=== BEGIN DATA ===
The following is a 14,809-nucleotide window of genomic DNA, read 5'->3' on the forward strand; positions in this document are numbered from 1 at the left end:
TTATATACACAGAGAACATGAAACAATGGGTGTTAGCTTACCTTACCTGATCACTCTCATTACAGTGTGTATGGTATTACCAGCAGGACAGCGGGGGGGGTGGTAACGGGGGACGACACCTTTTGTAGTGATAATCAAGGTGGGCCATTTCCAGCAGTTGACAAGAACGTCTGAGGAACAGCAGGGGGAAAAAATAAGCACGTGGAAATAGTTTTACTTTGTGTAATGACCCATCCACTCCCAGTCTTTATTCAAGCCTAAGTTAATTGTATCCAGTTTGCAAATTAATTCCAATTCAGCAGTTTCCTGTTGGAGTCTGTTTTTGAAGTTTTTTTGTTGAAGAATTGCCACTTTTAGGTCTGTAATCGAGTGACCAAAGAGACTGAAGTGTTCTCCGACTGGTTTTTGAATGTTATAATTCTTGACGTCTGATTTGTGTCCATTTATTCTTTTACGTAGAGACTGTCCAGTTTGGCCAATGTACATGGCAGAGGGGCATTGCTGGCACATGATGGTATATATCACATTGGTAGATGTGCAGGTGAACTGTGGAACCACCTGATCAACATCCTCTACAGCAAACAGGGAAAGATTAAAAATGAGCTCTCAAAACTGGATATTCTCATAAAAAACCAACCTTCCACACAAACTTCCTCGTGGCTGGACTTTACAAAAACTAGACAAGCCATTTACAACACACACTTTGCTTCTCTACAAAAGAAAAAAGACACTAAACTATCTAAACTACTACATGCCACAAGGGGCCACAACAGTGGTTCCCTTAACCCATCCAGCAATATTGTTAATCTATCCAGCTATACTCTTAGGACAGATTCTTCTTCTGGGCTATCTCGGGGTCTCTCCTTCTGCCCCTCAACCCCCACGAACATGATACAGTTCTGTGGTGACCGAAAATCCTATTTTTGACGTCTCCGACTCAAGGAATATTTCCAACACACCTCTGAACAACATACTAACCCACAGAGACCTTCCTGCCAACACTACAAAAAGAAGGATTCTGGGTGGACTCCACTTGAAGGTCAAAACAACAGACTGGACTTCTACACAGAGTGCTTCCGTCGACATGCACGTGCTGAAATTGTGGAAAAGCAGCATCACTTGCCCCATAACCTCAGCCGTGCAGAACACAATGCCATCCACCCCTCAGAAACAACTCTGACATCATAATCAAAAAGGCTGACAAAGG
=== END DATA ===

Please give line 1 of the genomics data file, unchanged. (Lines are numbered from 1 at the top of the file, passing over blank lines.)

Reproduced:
The following is a 14,809-nucleotide window of genomic DNA, read 5'->3' on the forward strand; positions in this document are numbered from 1 at the left end: